“Pemberley would never turn away the colonel’s associates,” Georgiana responded.

“Edward is family.” She wanted to ask what her cousin had said of her and how often the colonel spoke of her, but instead, Georgiana smiled welcomingly at the man.

“And this gentleman,” the colonel indicated the man not wearing a uniform. “This is Mr. Beauford Manneville. Mr. Manneville is from South Carolina in the Americas, but he’s come to our ‘enemy’ shores to do business with our government and to renew his acquaintance with his distant cousin Lord Shelton.” 

“Welcome to England, Mr. Manneville.” Georgiana curtsied and again extended her hand.

I am sorry your first experience on British shores brings you icy roads.”The colonel laughed softly.

“You do not understand, Georgie. In South Carolina, snow rarely falls. Cold weather doesn’t tarry either. Is that not correct, Manneville?”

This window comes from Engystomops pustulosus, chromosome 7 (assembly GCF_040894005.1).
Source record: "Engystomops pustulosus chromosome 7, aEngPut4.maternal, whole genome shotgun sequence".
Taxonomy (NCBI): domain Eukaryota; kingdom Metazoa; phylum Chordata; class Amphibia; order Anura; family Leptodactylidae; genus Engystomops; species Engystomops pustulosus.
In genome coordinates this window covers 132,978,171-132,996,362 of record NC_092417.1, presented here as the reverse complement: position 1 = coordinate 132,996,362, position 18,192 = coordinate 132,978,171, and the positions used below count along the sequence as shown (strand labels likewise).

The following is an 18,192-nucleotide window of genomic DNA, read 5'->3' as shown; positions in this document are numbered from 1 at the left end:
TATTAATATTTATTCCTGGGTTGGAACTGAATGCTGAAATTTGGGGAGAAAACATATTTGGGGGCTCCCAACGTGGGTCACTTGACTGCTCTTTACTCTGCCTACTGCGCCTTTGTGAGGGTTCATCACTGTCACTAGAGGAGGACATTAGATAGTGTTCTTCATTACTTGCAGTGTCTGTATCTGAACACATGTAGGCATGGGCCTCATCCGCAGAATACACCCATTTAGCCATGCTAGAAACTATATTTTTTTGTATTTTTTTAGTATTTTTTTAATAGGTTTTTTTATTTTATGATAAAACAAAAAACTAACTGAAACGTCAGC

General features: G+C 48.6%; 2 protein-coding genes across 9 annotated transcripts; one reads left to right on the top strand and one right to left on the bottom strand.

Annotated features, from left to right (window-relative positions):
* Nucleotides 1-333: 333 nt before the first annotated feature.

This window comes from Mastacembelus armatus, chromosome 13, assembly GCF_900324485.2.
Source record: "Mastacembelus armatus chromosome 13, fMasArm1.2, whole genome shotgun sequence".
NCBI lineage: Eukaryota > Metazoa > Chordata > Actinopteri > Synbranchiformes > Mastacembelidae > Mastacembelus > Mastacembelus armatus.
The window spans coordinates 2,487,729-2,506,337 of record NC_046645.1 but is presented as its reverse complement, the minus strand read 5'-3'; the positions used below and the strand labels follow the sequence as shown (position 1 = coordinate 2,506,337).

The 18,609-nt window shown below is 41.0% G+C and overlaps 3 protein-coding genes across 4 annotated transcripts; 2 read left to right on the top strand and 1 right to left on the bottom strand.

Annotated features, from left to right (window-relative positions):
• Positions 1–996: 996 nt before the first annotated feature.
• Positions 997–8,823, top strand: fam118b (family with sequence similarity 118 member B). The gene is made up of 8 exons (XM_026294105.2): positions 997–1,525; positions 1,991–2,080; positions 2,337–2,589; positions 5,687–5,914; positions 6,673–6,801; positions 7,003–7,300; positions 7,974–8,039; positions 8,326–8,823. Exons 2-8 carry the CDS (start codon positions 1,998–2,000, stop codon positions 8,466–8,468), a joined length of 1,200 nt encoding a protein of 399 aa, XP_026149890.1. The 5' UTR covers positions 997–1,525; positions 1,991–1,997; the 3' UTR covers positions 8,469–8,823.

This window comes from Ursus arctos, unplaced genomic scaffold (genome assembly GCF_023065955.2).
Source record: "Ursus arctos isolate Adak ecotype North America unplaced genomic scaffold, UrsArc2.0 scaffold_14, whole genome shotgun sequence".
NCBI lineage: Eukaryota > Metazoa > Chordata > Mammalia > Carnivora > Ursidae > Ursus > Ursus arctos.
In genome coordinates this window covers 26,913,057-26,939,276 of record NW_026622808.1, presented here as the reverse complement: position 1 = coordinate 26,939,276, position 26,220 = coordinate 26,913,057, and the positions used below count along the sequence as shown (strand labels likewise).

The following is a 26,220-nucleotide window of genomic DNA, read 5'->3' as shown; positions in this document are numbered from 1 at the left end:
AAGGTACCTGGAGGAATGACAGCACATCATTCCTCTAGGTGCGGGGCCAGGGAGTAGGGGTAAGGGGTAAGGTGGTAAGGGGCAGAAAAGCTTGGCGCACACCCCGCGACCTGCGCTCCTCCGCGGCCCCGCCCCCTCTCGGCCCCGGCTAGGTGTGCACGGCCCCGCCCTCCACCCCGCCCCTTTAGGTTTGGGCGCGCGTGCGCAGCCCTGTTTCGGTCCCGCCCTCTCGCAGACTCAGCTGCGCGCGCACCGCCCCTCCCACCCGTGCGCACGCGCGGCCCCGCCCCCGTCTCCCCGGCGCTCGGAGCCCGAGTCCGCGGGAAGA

The man openly shivered. “I’ve never been so cold, Colonel, and you may leave your levity out of it, sir.” 

Colonel Fitzwilliam bowed stiffly. “As you wish, Manneville.” 

He turned to Georgiana with a touch of lightheartedness. “And from what did we pull you ladies?”

Georgiana suddenly remembered the others waiting in the drawing room for her return. “Oh, Edward,” she gushed. “I am doubly happy to see you, especially in Fitzwilliam’s absence. We’ve a houseful of guests, including Lady Catherine and Anne.”

“Darcy invited our aunt for Christmas?” he asked incredulously.

“No. Her ladyship invited herself, as well as Mr. and Mrs. Collins. Lady Catherine visited the earl, but his lordship and the countess have traveled east to welcome the arrival of Lord Lindale’s first child.”